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I am so much pressed for time [that I ca]nnot without considerable inconvenience stop at West Point. I will leave here with next mondays boat & am very desirous to be at Newyork the next day. Will it be perfectly agreeable and proper to permit Abrm. to join me on board for on Monday Evening... Continue Reading
Our friend the Genl. has handed me your polite note. I hesitated much in broaching the subject of changing quarters from an apprehension that the project might not prove acceptable to you. The present State of the case is simply this. I sent Mr McLane an extract from your letter & advised him... Continue Reading
Mr. Van Buren presented the petition of Archibald Gracie, of New York, stating that property belonging to the petitioner was seized by the French, at Hamburg, in the year 1807; that the capture was without ground, and that the property, without any trial, or civil process whatever, was appropriated... Continue Reading
"I notice the remark in your letter (to Genl Root of 20th Decemr) concerning Mr Clay. I have a high respect for that Gentlemans Character. His talents, and public services, entitle him to the honors which He has already received; and He could, in my opinion, do himself infinite credit, by yielding... Continue Reading
I. Wish to have the matter pass by, delicacy of my situation, sense of the respect due to that opinion, reason why at liberty to follow my own opinion, but consequent necessity for explanation 2d. The state of the question as it appears to be & its conse[quent] favour every where. Such cannot... Continue Reading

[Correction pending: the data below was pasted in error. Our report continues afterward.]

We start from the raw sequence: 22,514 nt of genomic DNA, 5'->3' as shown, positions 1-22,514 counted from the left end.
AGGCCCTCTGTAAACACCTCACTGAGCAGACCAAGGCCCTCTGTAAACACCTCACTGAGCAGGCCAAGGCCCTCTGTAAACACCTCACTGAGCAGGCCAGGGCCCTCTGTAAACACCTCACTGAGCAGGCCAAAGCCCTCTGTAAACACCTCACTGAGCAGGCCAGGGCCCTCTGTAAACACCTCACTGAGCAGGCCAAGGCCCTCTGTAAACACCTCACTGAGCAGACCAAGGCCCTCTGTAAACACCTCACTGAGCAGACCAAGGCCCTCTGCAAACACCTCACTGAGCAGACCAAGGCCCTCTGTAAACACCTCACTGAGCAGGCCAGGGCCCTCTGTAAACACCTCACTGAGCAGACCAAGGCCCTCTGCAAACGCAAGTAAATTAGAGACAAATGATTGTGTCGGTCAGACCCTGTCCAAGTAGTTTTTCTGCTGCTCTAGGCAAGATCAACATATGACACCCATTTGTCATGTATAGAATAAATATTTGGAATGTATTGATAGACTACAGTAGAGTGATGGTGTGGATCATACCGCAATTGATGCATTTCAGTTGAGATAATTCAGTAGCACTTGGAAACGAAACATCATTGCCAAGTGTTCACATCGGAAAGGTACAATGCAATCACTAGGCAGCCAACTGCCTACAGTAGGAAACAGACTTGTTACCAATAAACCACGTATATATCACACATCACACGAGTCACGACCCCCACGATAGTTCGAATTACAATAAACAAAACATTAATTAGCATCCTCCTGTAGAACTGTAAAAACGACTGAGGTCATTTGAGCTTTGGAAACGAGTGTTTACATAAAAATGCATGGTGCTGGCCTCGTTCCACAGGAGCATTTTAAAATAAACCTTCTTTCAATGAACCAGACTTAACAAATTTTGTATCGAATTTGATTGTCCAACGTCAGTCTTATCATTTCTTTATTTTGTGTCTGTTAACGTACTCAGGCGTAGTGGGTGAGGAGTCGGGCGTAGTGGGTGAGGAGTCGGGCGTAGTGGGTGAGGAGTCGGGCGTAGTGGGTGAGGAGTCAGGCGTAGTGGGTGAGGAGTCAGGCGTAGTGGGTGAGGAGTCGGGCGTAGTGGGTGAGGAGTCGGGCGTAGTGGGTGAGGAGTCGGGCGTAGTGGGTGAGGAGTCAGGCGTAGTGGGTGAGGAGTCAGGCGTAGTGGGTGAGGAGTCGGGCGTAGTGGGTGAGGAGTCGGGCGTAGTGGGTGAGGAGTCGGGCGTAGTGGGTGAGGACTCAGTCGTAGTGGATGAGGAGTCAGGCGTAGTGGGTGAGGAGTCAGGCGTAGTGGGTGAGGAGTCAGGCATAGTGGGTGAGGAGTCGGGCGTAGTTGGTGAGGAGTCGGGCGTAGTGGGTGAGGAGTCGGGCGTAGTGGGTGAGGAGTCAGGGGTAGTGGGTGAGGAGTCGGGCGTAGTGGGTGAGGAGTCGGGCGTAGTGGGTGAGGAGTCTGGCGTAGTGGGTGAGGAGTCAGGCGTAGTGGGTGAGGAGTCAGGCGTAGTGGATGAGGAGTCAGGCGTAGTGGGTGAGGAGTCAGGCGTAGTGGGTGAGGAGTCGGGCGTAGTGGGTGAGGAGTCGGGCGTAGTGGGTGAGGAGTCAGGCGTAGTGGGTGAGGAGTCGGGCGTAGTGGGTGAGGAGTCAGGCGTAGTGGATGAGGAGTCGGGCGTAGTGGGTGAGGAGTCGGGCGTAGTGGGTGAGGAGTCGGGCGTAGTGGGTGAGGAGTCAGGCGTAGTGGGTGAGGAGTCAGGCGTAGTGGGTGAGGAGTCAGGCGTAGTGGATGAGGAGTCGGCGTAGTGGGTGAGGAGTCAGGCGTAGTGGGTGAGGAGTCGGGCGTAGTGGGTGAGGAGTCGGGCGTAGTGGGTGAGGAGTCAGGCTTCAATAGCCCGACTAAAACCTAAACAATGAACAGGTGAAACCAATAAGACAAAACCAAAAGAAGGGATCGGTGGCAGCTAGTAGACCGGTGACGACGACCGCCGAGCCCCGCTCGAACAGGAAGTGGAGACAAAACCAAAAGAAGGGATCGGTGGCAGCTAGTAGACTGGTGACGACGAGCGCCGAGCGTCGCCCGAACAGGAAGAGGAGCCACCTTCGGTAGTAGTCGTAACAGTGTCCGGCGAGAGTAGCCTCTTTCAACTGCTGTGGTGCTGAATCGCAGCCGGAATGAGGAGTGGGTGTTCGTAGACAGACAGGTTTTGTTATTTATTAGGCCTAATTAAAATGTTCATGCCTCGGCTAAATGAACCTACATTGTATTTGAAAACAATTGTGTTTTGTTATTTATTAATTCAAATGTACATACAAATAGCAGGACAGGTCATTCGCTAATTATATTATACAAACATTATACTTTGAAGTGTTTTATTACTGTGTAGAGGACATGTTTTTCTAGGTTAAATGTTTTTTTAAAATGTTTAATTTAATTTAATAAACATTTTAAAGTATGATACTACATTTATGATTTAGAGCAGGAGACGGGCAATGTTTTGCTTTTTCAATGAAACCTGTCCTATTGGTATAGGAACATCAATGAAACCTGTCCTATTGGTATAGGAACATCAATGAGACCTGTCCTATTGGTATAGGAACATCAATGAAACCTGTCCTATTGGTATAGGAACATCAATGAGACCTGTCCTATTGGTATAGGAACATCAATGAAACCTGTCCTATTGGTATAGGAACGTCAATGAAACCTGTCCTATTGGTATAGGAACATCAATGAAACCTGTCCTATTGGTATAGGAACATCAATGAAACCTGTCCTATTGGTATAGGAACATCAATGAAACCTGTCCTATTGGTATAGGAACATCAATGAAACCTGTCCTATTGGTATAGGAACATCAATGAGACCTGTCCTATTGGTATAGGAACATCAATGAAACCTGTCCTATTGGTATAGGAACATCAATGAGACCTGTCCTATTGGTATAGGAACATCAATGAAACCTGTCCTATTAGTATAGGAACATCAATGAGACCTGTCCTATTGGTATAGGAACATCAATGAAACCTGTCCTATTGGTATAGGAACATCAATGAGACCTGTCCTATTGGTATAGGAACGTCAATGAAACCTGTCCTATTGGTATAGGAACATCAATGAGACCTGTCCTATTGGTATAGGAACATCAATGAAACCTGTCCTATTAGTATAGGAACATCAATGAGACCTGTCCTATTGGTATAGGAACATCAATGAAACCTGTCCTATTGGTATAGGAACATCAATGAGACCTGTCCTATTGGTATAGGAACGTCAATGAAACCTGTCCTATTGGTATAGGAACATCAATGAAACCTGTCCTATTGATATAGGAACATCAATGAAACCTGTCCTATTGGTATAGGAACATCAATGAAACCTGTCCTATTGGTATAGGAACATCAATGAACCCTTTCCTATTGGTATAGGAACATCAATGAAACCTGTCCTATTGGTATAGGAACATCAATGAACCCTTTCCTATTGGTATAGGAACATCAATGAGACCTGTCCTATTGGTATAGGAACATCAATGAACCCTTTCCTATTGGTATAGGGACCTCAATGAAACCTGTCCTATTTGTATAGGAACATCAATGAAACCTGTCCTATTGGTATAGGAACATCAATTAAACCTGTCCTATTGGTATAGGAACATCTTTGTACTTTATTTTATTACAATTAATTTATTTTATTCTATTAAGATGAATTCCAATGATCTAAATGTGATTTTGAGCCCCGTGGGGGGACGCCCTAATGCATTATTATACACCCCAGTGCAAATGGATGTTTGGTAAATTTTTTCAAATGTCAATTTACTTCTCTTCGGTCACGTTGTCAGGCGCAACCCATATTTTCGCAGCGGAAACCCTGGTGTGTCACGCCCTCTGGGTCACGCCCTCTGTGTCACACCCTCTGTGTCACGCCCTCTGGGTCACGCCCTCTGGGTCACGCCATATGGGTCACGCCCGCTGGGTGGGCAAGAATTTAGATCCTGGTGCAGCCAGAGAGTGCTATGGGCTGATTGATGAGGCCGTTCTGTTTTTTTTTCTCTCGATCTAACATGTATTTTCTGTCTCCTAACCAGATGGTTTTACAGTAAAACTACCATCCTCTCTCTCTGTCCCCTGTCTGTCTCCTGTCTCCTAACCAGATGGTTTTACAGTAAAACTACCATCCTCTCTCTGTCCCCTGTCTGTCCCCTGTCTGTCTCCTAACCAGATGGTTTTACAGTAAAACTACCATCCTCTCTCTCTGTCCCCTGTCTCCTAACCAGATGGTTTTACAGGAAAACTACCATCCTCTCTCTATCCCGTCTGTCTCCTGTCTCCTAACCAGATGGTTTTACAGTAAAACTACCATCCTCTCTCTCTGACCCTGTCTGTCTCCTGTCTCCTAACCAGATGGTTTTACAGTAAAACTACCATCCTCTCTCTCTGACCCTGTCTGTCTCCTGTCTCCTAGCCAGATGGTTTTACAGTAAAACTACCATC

I. In asking leave will briefly state the reasons why I have thought proper to add to the propositions already before the Senate. 2d. In doing that it will be necessary to allude to those propositions so far only as to state the substance of them & mark the distinction between using them &... Continue Reading
Mr. Van Buren, from the Committee on the Judiciary, reported the bill supplementary to an act to relieve certain persons from prison, with the amendment thereto, as adopted by the House of Representatives.
Mr. Van Buren, from the Committee on the Judiciary, to which were referred, on the 10th instant, the petitions of Jonathan H. Lambdin, William Hill, and Abraham V. Matson, reported a bill, supplementary to the act, entitled "An act for the relief of persons imprisoned for debt;" and the bill was... Continue Reading
Mr. Van Buren then introduced the following resolution: Resolved, by the Senate and House of the United States of America in Congress assembled, That the following amendment of the Constitution of the United States be proposed to the Legislatures of the several States: The Electors of President and... Continue Reading
Mr. Van Buren, of New York, rose and said, that pursuant to the notice he had heretofore given, he would now ask leave to introduce a resolution proposing an amendment of the Constitution of the United States on the subject of the election of President and Vice President of the United States.... Continue Reading